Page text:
This will allow me to put the screen up while I'm mounting my new Chief ceiling mount. This was I can make sure that I've got everything working before I actually spray. Plus, I can put up a temporary mounting cleat on my paper covered garage wall to make for a convenient way to hold the screen at a comfortable height when I spray later this week.


I'll be sure to take some photos as I go, which I'll post here as I go.


Thanks again!
 

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Discussion Starter #8
Oh, I forgot to mention that I'll mount the backing frame to the Thrifty White Hardboard (TWH) using wood glue, clamps, and several screws (through countersunk pre-drilled holes) for good measure.


I still haven't completely figured out how I'm going to hold the ceiling mount up, but I figure that I can figure this out once I determine, with certainty, what my mounting constraints are.


As I recall there is no need prime the TWH, however is there anything to be gained by doing this? I do, after all, have a little extra time.
 

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DIY Granddad (w/help)
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Quote:
Originally Posted by StreamLover  /t/1417325/ready-to-roll-just-checkin-to-make-sure-that-i-got-it-right#post_22180599


Oh, I forgot to mention that I'll mount the backing frame to the Thrifty White Hardboard (TWH) using wood glue, clamps, and several screws (through countersunk pre-drilled holes) for good measure.

I still haven't completely figured out how I'm going to hold the ceiling mount up, but I figure that I can figure this out once I determine, with certainty, what my mounting constraints are.

Post here or send me a PM with your details and limitations. I might be able to suggest a viable course of action as I always strive to make the mounting option look as good as possible user all circumstances, and I've encountered a LOT of circumstances.
Quote:
As I recall there is no need prime the TWH, however is there anything to be gained by doing this? I do, after all, have a little extra time.

It can only help...if it's applied correctly and sanded lightly afteward to a ultra smooth state. Use Glidden "Gripper Primer".
 

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Discussion Starter #10
One tiny mistake...


Thanks again. I "Did it Myself" and followed the advise that you've provided to myself and others.


The project went pretty well. I've been keeping careful notes. taking pictures, etc. and will compile them in another thread once I get home this evening. My hope is to repay you for your kindness, in some small way, by creating a "build a vinyl panel screen for dummies" thread with details. While everyone's circumstances are unique, my notes may help by providing the fresh eye perspective of a newbie.


Overall, the frame came out swimmingly, it is square and rock-solid in construction. The French Cleat look like they'll work great too.


My only mistake was not using some cardboard to protect the screen from the clamps. The really stupid thing was that this was in my plans (I'm ADD and big maker-o-lists), but I took a short cut because the clamps I was using have rubber protectors and I assumed that this would be enough. In most cases this was true, but in several places the vinyl "squished" into "craters" where the clamp was in contact with the screen.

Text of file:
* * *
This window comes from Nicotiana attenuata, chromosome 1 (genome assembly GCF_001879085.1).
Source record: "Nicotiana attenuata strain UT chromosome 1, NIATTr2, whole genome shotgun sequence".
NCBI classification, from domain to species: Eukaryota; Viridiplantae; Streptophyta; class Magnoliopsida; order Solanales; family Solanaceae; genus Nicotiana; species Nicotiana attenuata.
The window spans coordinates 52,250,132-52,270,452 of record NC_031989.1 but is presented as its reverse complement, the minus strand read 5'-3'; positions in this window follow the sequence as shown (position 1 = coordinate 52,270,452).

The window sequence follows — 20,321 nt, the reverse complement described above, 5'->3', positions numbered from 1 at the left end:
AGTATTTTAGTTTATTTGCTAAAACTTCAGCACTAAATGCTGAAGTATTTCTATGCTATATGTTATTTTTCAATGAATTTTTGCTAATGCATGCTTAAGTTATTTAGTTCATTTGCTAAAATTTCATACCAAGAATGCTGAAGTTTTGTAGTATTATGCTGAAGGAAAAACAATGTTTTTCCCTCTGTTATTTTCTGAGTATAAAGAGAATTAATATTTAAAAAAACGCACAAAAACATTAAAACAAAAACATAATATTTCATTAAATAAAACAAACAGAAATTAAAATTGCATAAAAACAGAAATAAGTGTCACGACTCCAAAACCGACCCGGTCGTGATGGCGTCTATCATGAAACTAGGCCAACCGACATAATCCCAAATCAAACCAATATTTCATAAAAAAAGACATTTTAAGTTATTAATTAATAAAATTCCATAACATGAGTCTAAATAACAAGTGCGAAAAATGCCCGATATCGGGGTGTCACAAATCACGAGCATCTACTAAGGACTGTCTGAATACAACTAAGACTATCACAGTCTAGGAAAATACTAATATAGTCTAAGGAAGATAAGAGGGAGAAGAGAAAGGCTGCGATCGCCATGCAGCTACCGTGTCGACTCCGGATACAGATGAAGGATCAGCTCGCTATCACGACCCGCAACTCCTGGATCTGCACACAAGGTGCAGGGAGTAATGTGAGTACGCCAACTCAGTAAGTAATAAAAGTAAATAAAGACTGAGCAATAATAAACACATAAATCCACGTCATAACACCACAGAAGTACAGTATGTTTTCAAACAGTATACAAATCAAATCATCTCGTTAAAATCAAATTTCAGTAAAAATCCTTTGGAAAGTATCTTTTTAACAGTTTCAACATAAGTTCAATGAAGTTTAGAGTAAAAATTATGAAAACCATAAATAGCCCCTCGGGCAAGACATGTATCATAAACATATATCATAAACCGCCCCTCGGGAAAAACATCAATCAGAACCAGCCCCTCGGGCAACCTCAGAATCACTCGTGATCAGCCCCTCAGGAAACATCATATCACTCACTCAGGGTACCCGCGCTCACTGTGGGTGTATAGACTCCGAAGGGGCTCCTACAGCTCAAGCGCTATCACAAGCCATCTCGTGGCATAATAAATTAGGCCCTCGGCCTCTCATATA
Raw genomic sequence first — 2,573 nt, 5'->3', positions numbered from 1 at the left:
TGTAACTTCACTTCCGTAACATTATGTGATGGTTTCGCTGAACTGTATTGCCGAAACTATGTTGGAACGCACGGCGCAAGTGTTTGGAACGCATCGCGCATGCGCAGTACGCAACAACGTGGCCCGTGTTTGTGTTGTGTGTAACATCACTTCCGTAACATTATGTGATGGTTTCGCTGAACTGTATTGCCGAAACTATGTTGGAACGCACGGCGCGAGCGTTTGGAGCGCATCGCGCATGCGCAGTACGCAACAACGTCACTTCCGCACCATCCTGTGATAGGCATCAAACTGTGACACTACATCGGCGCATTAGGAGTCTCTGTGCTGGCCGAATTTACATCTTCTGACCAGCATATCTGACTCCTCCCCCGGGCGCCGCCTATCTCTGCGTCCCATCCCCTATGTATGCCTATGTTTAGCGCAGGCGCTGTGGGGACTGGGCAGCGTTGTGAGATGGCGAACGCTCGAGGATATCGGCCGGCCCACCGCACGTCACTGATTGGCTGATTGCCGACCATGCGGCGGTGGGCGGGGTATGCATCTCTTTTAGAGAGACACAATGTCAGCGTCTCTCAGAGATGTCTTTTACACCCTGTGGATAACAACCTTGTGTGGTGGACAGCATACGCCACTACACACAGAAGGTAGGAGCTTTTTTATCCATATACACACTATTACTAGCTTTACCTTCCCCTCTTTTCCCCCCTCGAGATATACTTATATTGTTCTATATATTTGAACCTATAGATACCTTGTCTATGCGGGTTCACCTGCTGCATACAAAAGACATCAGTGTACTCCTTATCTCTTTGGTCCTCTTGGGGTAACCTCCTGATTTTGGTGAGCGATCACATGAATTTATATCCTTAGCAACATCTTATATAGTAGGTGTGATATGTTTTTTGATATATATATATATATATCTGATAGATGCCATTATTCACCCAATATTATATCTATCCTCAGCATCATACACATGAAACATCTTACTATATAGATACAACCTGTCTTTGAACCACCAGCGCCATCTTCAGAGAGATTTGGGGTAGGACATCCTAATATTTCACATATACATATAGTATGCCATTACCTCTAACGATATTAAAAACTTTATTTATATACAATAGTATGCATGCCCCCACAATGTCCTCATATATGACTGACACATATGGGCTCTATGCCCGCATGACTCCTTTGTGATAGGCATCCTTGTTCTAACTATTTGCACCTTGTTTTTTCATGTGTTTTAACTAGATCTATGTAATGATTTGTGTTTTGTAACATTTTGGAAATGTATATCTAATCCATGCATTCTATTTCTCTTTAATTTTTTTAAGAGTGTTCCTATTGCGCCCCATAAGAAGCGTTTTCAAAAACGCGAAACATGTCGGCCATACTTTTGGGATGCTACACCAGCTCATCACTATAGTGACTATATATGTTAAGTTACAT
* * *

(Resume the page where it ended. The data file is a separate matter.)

At first glance, it looks like the surface is still "true" and that I can simply sand these down and prime, but it may involve some Spackle work. Is this something you've encountered before? If so, any "fix it" advise?
 

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Post a picture (Macro) of the offensive areas.


Using a thick material Like Artist Gesso that you have mixed in your screen paint with can be used to "fill what is a slight depression, then you simply roll / spray over the area to completely blend it in. Always make the "repair" be mixed so as to be ever so slightly lighter than the actual Screen color, lest you wind up with a darker area instead of a blended colorization.
 

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Discussion Starter #12
Here is a photo of the mistake. The more I look at it, the more I'm convinced that it is a problem of the surrounding area being pushed up, as opposed to the underlying substrate being pressed in.
What happen with agressive clamping.JPG 1702k .JPG file
 

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Thanks for the input. I guess there is no harm in trying to fix it. Can't hurt, might help. So I'm thinking of removing the pressed up portions with a razor blade, carefully filling in any indentations, then priming the entire screen for uniform color. One thought that I've had is that if the indentations are not too deep, i could roll on "Blank it" primer from Porter paints. I'm not sure if you have experience with this paint, but it is REALLY thick stuff. Painters use it to get top grade wall finishes because it fills in minor imperfections, especially with a quick sand after applications (restoration of old house speaking). I think I'll try this in the am, them report back on the efficacy of the...well...ficacy



Worse case scenario, I guess I could remove the sheet, sand off the residual glue, then cover the frame with a new sheet. Not a big deal...a couple of hours of work and $20...


Bummer, but hey I'll get to try out all of my woulda', shouldas from my first attempt



Which leads me to my next observation...My substrate may not be what I thought it was



I'll post the Home Depot link in the screen construction thread that I started.


Cool snapping turtle pic BTW.


On my way to watch fireworks now with the kids...I know...small town and it turns out that it is much cheaper to higher folks the day before...